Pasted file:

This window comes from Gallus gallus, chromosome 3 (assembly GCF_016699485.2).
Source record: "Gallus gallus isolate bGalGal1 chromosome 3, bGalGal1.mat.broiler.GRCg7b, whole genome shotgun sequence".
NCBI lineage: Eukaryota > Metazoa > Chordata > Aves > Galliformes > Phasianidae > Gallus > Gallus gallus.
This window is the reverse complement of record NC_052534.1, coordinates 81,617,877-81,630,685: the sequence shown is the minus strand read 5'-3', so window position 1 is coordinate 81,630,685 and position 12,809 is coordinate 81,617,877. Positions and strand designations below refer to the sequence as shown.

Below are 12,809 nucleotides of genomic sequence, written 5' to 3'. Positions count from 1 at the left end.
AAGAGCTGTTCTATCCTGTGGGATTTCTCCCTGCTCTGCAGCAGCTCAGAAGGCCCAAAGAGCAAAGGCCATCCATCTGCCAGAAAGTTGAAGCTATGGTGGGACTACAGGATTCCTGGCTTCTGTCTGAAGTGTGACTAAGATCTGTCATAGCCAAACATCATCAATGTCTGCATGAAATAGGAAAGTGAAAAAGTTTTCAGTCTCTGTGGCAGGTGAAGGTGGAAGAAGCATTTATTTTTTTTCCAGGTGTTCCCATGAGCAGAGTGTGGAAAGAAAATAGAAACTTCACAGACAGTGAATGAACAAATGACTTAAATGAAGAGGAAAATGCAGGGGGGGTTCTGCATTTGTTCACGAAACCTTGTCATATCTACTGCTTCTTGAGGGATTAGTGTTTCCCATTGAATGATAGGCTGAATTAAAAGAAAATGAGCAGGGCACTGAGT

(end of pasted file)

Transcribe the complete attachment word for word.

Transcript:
This window comes from Gallus gallus, chromosome 3 (assembly GCF_016699485.2).
Source record: "Gallus gallus isolate bGalGal1 chromosome 3, bGalGal1.mat.broiler.GRCg7b, whole genome shotgun sequence".
NCBI lineage: Eukaryota > Metazoa > Chordata > Aves > Galliformes > Phasianidae > Gallus > Gallus gallus.
This window is the reverse complement of record NC_052534.1, coordinates 81,617,877-81,630,685: the sequence shown is the minus strand read 5'-3', so window position 1 is coordinate 81,630,685 and position 12,809 is coordinate 81,617,877. Positions and strand designations below refer to the sequence as shown.

Below are 12,809 nucleotides of genomic sequence, written 5' to 3'. Positions count from 1 at the left end.
AAGAGCTGTTCTATCCTGTGGGATTTCTCCCTGCTCTGCAGCAGCTCAGAAGGCCCAAAGAGCAAAGGCCATCCATCTGCCAGAAAGTTGAAGCTATGGTGGGACTACAGGATTCCTGGCTTCTGTCTGAAGTGTGACTAAGATCTGTCATAGCCAAACATCATCAATGTCTGCATGAAATAGGAAAGTGAAAAAGTTTTCAGTCTCTGTGGCAGGTGAAGGTGGAAGAAGCATTTATTTTTTTTCCAGGTGTTCCCATGAGCAGAGTGTGGAAAGAAAATAGAAACTTCACAGACAGTGAATGAACAAATGACTTAAATGAAGAGGAAAATGCAGGGGGGGTTCTGCATTTGTTCACGAAACCTTGTCATATCTACTGCTTCTTGAGGGATTAGTGTTTCCCATTGAATGATAGGCTGAATTAAAAGAAAATGAGCAGGGCACTGAGT